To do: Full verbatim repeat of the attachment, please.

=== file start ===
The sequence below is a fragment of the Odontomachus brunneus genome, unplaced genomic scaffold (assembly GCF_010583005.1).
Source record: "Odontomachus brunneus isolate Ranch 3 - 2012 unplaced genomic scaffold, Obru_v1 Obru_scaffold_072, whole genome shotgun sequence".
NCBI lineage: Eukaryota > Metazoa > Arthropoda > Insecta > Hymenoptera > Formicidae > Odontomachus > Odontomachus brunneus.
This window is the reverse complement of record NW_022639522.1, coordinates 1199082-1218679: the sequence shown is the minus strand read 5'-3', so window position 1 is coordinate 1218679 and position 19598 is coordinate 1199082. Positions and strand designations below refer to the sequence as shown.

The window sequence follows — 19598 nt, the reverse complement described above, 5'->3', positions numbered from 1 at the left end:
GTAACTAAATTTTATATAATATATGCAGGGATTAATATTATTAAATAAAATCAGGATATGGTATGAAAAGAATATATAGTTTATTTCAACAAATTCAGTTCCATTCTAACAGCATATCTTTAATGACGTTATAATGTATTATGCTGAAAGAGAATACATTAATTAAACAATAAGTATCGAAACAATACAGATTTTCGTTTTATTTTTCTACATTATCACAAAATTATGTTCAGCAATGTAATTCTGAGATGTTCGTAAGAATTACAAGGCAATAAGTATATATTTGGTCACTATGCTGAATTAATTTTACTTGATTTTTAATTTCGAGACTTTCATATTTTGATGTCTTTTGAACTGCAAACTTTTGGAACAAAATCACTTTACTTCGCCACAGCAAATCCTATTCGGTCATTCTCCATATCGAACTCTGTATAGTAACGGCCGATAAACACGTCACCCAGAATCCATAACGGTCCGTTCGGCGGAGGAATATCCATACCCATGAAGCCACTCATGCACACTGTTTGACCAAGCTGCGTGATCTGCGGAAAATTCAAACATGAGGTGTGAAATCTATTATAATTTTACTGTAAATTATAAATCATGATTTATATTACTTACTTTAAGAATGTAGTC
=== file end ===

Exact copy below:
The sequence below is a fragment of the Odontomachus brunneus genome, unplaced genomic scaffold (assembly GCF_010583005.1).
Source record: "Odontomachus brunneus isolate Ranch 3 - 2012 unplaced genomic scaffold, Obru_v1 Obru_scaffold_072, whole genome shotgun sequence".
NCBI lineage: Eukaryota > Metazoa > Arthropoda > Insecta > Hymenoptera > Formicidae > Odontomachus > Odontomachus brunneus.
This window is the reverse complement of record NW_022639522.1, coordinates 1199082-1218679: the sequence shown is the minus strand read 5'-3', so window position 1 is coordinate 1218679 and position 19598 is coordinate 1199082. Positions and strand designations below refer to the sequence as shown.

The window sequence follows — 19598 nt, the reverse complement described above, 5'->3', positions numbered from 1 at the left end:
GTAACTAAATTTTATATAATATATGCAGGGATTAATATTATTAAATAAAATCAGGATATGGTATGAAAAGAATATATAGTTTATTTCAACAAATTCAGTTCCATTCTAACAGCATATCTTTAATGACGTTATAATGTATTATGCTGAAAGAGAATACATTAATTAAACAATAAGTATCGAAACAATACAGATTTTCGTTTTATTTTTCTACATTATCACAAAATTATGTTCAGCAATGTAATTCTGAGATGTTCGTAAGAATTACAAGGCAATAAGTATATATTTGGTCACTATGCTGAATTAATTTTACTTGATTTTTAATTTCGAGACTTTCATATTTTGATGTCTTTTGAACTGCAAACTTTTGGAACAAAATCACTTTACTTCGCCACAGCAAATCCTATTCGGTCATTCTCCATATCGAACTCTGTATAGTAACGGCCGATAAACACGTCACCCAGAATCCATAACGGTCCGTTCGGCGGAGGAATATCCATACCCATGAAGCCACTCATGCACACTGTTTGACCAAGCTGCGTGATCTGCGGAAAATTCAAACATGAGGTGTGAAATCTATTATAATTTTACTGTAAATTATAAATCATGATTTATATTACTTACTTTAAGAATGTAGTC